What's Fair Is Fair

Mayor George Miller's Big Push To 'Ward-Only' Elections May Be Stalled By A Tiny Procedural Matter.

By Dave Devine

TWENTY-FOUR HOURS. One thousand, 444 minutes. Eighty-six thousand, 400 seconds. One day. Not much time--but possibly enough to prevent a vote this year on Tucson Mayor George Miller's "election-by-ward-only" idea.

When the City Council several weeks ago refused to place Miller's proposal on a springtime special election ballot, it was generally assumed supporters of the measure would take the initiative route. That will require them to obtain thousands of signatures from registered city voters, but would guarantee a public vote on the idea.

Currents Many believed that if the signatures were collected in a timely fashion, the vote would be held in November. City Clerk Kathy Detrick, who is responsible for city election issues, said as much in an interview last week.

But that's where one day--and a precedent--intervene. Back in 1984, then-state Rep. John Kromko led an effort to have the Neighborhood Protection Amendment initiative put in front of city voters. The measure was focused at stopping the construction of the Aviation Highway, a popular project with local officials at the time.

In early 1984 Kromko's group turned in more than enough valid signatures to require a vote. They asked that it be held along with the city's bond election scheduled for May.

The city refused, and even declined to place the issue on that November's general election ballot. The reason: The Tucson City Charter states, "There shall not be held under this (initiative) chapter more than one special election in any 12 months."

Since such an election had been held on November 8, 1983, city officials ruled the next general election scheduled for November 6, 1984, was within the 12-month period. Then-City Manager Joel Valdez told the Council in April 1984 that for legal and practical purposes, an election on the issue couldn't be held until 1985. Thus, a vote on the "Neighborhood Protection Amendment" was delayed in accordance with the provisions of the City Charter.

Kromko filed suit against the city to force the initiative to be placed on the November 1984 ballot. He said state law required an earlier vote on the idea and argued city officials were just trying to stall the vote until after construction of the parkway had begun. His legal effort failed and the vote was finally held in November 1985, or 20 months after the signatures had originally been submitted. In the end the measure was narrowly adopted.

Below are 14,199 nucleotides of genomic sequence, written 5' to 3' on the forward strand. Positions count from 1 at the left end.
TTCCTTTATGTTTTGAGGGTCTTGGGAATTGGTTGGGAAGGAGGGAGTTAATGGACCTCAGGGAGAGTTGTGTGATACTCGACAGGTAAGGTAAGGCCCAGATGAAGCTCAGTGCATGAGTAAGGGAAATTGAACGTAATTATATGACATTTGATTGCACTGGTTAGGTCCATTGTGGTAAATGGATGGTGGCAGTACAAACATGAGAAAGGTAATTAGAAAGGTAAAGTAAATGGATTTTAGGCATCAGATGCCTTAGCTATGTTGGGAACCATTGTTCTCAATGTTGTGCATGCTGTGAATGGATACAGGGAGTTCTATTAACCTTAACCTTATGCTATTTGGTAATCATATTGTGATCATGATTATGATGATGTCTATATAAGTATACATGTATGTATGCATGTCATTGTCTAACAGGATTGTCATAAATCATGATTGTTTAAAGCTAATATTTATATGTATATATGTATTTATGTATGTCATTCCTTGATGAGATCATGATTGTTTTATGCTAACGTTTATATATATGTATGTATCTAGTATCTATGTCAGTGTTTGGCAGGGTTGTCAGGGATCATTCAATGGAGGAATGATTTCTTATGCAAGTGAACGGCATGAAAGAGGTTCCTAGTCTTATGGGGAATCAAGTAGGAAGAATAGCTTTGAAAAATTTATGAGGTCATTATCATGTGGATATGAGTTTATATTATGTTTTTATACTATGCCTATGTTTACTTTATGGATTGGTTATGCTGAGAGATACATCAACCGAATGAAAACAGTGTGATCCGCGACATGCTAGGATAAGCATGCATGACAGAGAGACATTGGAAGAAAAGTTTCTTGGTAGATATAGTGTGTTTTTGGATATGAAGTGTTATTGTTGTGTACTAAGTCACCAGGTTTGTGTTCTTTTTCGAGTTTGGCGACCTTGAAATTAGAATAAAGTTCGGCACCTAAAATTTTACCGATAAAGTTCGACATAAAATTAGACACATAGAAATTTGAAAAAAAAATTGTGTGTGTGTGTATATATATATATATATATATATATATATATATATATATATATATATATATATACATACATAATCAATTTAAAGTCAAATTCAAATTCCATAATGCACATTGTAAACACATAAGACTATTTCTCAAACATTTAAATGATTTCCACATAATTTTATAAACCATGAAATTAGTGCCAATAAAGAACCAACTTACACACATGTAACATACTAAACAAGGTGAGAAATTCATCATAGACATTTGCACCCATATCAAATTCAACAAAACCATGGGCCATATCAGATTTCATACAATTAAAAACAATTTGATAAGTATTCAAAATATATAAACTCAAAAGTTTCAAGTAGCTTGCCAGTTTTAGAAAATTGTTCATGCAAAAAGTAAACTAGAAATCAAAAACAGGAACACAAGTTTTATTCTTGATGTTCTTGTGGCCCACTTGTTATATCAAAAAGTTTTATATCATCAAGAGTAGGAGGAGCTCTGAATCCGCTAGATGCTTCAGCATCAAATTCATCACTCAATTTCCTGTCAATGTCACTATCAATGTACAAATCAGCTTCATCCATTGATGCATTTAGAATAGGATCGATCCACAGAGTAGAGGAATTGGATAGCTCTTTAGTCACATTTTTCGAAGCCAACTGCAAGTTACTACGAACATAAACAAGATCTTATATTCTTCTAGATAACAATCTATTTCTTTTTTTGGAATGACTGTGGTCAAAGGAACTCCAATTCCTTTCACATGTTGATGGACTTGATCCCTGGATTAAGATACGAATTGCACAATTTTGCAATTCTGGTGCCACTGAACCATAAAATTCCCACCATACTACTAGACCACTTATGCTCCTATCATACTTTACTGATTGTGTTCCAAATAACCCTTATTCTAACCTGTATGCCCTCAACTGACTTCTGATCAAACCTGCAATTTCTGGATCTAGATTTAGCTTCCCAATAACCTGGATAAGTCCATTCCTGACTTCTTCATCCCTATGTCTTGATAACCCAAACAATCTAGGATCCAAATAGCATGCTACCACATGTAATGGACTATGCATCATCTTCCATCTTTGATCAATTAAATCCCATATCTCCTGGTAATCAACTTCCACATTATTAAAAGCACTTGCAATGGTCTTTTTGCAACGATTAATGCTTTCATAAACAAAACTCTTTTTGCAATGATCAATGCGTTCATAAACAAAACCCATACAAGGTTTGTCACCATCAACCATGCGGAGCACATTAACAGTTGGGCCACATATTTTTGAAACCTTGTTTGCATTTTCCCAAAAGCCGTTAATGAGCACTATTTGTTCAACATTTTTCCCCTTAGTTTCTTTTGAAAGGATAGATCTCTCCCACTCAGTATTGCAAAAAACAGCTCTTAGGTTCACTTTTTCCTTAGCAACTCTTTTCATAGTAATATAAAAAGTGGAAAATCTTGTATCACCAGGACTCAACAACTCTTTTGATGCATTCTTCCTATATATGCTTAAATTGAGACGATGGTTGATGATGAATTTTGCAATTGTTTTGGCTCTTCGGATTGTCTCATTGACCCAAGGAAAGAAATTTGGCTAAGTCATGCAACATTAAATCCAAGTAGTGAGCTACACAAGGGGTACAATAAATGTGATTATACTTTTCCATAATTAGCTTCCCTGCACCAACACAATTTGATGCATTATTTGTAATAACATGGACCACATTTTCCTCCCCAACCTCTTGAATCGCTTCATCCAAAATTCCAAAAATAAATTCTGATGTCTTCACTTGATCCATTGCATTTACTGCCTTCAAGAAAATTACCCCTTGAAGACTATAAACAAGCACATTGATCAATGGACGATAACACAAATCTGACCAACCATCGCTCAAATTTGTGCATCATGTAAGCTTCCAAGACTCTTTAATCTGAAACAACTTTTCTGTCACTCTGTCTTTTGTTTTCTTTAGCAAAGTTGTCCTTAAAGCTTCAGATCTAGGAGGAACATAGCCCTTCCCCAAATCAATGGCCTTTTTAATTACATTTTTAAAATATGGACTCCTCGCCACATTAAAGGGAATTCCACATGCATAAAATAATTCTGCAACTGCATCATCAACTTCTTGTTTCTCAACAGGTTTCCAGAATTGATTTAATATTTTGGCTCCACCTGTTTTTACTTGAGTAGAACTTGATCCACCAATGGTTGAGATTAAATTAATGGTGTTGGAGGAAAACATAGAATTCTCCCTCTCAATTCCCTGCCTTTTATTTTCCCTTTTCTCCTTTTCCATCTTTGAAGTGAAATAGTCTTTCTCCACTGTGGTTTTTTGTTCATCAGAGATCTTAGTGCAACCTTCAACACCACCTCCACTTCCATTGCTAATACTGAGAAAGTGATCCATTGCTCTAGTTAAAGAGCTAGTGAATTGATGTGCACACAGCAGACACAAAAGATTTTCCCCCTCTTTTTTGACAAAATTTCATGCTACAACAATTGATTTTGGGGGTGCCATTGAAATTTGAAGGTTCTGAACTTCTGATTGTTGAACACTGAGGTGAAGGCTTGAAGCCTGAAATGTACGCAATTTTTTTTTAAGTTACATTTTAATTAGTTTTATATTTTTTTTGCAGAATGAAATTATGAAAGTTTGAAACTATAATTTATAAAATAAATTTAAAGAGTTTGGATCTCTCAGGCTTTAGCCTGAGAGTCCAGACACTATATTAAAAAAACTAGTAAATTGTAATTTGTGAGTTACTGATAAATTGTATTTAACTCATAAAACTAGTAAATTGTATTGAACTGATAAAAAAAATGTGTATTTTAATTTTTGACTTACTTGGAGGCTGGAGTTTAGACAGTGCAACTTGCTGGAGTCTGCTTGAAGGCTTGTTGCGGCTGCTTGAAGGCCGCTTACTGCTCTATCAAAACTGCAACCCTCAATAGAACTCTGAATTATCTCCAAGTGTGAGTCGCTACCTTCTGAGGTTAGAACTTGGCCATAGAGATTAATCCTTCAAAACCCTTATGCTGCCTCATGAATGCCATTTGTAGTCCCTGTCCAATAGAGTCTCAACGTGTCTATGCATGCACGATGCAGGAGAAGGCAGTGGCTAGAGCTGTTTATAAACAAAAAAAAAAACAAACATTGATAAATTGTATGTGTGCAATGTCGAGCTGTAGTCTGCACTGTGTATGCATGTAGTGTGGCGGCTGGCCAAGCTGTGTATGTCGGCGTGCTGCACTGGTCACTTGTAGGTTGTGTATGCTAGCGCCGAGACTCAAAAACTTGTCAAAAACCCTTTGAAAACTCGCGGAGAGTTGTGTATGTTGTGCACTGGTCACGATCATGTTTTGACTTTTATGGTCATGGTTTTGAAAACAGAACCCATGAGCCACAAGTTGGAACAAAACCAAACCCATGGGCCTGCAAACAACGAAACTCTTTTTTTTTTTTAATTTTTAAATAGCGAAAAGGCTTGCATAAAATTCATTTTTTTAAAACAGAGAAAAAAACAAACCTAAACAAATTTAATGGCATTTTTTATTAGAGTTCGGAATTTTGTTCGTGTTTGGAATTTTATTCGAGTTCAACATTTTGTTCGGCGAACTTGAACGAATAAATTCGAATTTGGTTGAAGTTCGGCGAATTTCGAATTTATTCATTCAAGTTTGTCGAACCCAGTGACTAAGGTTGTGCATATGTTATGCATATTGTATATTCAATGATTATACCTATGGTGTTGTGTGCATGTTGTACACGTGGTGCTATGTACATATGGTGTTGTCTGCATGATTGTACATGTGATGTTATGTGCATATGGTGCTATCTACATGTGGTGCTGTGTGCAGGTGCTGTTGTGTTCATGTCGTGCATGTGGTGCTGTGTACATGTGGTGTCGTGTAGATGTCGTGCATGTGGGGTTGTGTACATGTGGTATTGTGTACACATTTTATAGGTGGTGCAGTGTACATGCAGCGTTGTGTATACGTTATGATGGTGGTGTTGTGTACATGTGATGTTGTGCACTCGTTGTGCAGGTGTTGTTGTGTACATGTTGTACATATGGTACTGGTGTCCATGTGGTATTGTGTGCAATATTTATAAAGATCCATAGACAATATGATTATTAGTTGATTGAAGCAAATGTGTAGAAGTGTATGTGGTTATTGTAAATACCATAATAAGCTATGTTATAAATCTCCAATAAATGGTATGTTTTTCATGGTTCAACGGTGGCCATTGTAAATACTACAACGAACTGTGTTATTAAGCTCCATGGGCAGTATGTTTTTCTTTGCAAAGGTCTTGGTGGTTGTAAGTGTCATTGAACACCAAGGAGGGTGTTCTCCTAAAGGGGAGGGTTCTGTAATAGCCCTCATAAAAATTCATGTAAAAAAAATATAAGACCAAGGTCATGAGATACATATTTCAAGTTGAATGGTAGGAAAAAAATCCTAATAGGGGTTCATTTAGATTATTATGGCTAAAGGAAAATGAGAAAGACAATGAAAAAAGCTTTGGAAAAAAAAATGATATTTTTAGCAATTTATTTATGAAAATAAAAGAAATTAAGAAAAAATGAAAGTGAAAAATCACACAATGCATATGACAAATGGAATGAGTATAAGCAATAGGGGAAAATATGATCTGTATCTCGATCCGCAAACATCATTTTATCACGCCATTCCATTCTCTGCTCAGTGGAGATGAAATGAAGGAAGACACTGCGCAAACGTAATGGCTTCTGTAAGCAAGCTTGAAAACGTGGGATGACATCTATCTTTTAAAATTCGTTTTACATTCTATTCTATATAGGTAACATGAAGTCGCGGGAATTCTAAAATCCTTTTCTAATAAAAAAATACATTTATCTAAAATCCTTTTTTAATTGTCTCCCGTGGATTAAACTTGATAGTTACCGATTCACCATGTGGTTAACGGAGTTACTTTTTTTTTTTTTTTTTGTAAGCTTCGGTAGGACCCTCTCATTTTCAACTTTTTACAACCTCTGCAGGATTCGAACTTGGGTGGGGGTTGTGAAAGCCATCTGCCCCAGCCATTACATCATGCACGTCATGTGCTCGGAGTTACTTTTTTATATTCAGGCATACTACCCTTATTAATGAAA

Last year's city election was on November 4, and it included three initiatives. This year's general election will take place on November 3. So it appears that under the City Charter's 12-month rule, no balloting on a city initiative measure should occur with the 1998 general election.

Although City Clerk Detrick said last week that she'd have to research the matter, she indicated a precedent may have been set by the 1984 decision. But she added that the method of calculating the 12 months might also become an issue.

After reviewing the earlier case, Detrick said she was referring the issue to the City Attorney's Office for an opinion. If the 1984 decision is upheld, a vote on the "election-by-ward-only" initiative might have to wait until November 1999, although it could possibly be held along with a city bond election earlier next year.

Kromko said recently that conformance with the Charter should be the criteria for deciding when an initiative is held. Ironically, he remembers Miller was "a big pusher for not putting the (Neighborhood Protection Amendment) on the ballot" in 1984. Miller was the one primarily responsible for delaying the election until 1985, Kromko recalls.

Kromko also says that legal action preventing the "election-by-ward-only" question from being put to the voters on this year's ballot is possible if city officials decide to ignore their previous decision. "They need to be consistent," he warns.

Miller was out of town and unavailable for comment about this potential problem for his proposal. Former Mayor Lew Murphy, another proponent of the idea, said he wasn't interested in talking about it.

There may be another way for the issue to be placed on this year's November ballot, however. If the City Council were to adopt the proposal, and then refer it to the voters for a final decision, the Charter provision could be avoided.

But the likelihood of that scenario being followed is remote. Both Democratic city councilwomen Shirley Scott and Janet Marcus would be vulnerable to losing their seats in next year's city election if the measure were adopted in 1998. They each represent wards with high numbers of Republican voters, and their positions on issues such as the use of CAP water has made them potentially very unpopular within their own wards. So the prospects for the council itself placing the matter before the voters looks small. TW

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